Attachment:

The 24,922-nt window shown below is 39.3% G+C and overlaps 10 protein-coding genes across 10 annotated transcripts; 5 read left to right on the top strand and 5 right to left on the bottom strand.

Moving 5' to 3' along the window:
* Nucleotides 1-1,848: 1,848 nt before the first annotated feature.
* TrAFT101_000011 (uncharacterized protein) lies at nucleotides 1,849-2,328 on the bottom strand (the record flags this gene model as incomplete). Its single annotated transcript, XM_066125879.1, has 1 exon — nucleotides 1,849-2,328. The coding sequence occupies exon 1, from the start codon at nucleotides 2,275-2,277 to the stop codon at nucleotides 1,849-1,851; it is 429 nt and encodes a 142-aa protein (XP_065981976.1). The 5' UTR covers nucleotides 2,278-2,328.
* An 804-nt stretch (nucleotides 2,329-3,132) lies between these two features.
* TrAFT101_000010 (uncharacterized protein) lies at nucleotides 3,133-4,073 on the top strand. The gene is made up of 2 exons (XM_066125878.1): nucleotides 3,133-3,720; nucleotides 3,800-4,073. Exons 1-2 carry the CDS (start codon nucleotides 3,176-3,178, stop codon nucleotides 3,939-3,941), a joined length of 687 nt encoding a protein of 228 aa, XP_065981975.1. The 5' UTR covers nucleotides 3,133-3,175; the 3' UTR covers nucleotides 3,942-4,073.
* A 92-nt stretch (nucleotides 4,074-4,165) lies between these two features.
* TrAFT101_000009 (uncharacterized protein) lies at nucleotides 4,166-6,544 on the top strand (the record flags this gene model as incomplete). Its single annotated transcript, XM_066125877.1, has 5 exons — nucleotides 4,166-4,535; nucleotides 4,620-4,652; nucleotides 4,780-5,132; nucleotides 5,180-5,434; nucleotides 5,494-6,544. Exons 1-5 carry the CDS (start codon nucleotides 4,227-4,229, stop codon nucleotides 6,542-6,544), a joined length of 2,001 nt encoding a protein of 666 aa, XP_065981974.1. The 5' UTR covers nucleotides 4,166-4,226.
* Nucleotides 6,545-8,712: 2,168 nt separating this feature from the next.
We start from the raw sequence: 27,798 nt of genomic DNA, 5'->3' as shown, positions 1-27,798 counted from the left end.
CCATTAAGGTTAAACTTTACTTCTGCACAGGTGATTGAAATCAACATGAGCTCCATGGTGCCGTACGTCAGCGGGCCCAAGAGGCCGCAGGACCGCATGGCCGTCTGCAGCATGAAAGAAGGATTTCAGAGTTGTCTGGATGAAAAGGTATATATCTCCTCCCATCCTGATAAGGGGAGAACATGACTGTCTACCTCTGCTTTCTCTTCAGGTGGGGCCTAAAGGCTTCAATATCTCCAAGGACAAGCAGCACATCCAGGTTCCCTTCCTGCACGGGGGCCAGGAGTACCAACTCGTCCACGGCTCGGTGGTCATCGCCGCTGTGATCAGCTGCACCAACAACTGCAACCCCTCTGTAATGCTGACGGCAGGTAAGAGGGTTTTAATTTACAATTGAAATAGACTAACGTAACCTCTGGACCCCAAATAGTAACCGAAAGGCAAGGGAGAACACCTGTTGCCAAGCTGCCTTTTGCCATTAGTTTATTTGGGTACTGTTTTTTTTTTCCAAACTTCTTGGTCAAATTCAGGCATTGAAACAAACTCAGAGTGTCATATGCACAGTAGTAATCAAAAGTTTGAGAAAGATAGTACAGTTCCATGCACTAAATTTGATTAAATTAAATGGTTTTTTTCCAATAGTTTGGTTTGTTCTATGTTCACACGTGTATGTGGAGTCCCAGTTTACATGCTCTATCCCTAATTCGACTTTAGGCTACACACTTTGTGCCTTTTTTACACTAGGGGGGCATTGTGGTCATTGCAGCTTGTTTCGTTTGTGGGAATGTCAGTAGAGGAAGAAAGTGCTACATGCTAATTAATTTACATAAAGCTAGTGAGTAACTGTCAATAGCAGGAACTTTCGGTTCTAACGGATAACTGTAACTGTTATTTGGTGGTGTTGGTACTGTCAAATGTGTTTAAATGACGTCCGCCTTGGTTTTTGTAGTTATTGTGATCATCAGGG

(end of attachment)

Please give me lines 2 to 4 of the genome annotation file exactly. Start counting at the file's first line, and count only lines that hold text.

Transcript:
Moving 5' to 3' along the window:
* Nucleotides 1-1,848: 1,848 nt before the first annotated feature.
* TrAFT101_000011 (uncharacterized protein) lies at nucleotides 1,849-2,328 on the bottom strand (the record flags this gene model as incomplete). Its single annotated transcript, XM_066125879.1, has 1 exon — nucleotides 1,849-2,328. The coding sequence occupies exon 1, from the start codon at nucleotides 2,275-2,277 to the stop codon at nucleotides 1,849-1,851; it is 429 nt and encodes a 142-aa protein (XP_065981976.1). The 5' UTR covers nucleotides 2,278-2,328.